Debutante Ball gone bad in Alexandria, Louisiana

I was extremely sad to open my newspaper to see a story about a debutante ball gone bad.

I was so hoping that I would not have to hear about such in Central Louisiana. Yet, I recalled that this kind of debacle happens all of the time when it comes to Cotillions and Beautillions.

It never fails. When money is the determining factor of who becomes queen of the ball, there’s always going to be problems, which leads to hurt feelings and anger among family and friends. To make matters worst, these feelings can last a lifetime.

The latest upheaval regarding a debutante ball involves the Ebony Elite Civic and Social Club Inc., a nonprofit social organization whose mission is to “promote character, development, poise, scholarship, self-esteem, confidence, self-respect, and respect to others and the desire to help others among the general citizenry of the City of Alexandria and its members,” according to the legal records involved in the case.

19 years, the organization has been working its mission through the annual debutante cotillion in which “it invites and encourages young women who are seniors in high school to raise money for Ebony Elite, some of which will be given back to the participants by the club as part of the debutante cotillion; in fact, these young ladies are encouraged to raise as much money as possible for the club.”

The above quote was taken from the civil lawsuit, “Jaleesha Rundell and Janet Rundell vs. Ebony Elite Civic and Social Club Inc.” The lawsuit was filed March 5, 2007, following the 18th annual Debutante Cotillion that was held Feb. 17, 2007.

What happened? What went wrong? Why the need for a civil lawsuit?
Well, apparently the mother-daughter team, Janet and Jaleesha Rundell, claimed the social organization broke the rules by naming Tekedra Martin queen when Martin didn’t raise the most money. The Rundells believed Jaleesha should have been named queen because she raised the most money. Thus you have one heck of a mess surrounding an event that is supposed to be a defining, life-changing event in a young woman’s life.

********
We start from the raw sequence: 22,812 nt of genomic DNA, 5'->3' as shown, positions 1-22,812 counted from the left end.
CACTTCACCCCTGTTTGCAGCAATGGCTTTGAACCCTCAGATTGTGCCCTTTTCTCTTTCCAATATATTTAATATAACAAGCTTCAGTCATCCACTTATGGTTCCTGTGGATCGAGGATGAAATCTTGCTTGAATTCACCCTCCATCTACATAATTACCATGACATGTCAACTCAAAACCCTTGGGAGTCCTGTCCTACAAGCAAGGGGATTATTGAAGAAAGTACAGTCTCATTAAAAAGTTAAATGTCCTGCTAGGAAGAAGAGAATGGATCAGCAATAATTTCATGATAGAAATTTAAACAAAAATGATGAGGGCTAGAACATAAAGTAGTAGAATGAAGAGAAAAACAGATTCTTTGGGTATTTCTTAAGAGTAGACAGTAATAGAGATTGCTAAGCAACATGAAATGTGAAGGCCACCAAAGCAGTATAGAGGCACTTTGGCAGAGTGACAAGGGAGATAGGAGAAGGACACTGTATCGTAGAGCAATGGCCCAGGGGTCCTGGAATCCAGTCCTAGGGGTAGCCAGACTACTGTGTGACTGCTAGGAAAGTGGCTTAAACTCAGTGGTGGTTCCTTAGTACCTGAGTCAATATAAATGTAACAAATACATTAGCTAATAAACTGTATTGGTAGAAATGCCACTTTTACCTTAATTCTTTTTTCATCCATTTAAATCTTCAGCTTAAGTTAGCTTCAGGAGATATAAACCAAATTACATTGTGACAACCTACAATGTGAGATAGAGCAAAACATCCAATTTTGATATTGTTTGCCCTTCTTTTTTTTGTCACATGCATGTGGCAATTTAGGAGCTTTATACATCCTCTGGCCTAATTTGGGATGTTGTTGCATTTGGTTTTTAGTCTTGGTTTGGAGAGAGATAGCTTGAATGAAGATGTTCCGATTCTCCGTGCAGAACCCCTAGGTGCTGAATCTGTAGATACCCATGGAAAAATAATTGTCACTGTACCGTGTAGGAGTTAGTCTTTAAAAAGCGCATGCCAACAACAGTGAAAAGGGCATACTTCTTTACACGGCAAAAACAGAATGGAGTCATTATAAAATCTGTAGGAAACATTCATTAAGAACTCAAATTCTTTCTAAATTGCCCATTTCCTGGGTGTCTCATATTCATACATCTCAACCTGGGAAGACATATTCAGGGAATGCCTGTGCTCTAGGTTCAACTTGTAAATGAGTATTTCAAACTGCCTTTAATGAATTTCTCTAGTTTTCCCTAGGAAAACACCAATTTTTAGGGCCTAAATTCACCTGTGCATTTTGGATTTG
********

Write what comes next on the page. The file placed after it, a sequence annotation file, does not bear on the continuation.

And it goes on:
In the organization’s defense, the organization admits “participants are encouraged to raise money for the Debutante Cotillion, but denies that it is the sole criteria for participation in the Cotillion or being awarded the honor of serving as queen.

Personally, I have no idea what it takes to be the queen of this Debutante
Ball. However, I would venture to say that money may not have been the sole criteria, but I’ll bet my bottom dollar that money plays a big part of capturing the title.

The social organization also claims in its response to the civil lawsuit that Janet, who was the group’s treasurer, also worked at the same bank where the club’s money was deposited. The organization asked Janet to move the money to another bank in order to avoid the appearance of wrongdoing. Janet allegedly did not do so.

The organization also claimed that Janet had access to the area in which the tallying was done “although forbidden to do so; . . . and used her position as treasurer in order to procure an unjust advantage for her daughter.”

Those are tall allegations that I’m praying are not true. If they are, shame, shame, shame on all parties for not having the necessary safeguards in place. I believe that Janet should have been removed as treasurer for the entire year that her daughter was an active debutante participant. It was not smart for her to continue in that role. Maybe, some of these allegations could have been avoided altogether.

How do we move beyond this black eye and continue the rich tradition of “coming out” balls for our young women?

Cotillions and Beautillions are beautiful if they work in favor of the participants and not the organizations’ coffers. I know that for many social organizations, these functions are major fundraisers for which the money is used to offer great community services.

Just in case it matters to someone, here’s my suggestion about any and all debutante balls and such: Get rid of naming the queen of the ball. Make every girl the queen of the ball.
Since every girl is raising money, why not give each girl a percentage of what they bring in to the organization. That way each girl will walk away with something. That way, the competition goes away and girls and their leaders can focus on making sure the girls have the necessary skills needed to maneuver in an ever-changing world.

It is all about the girls, isn’t it?
Got a comment about what I had to say or what I didn’t say, go to leave your comments.

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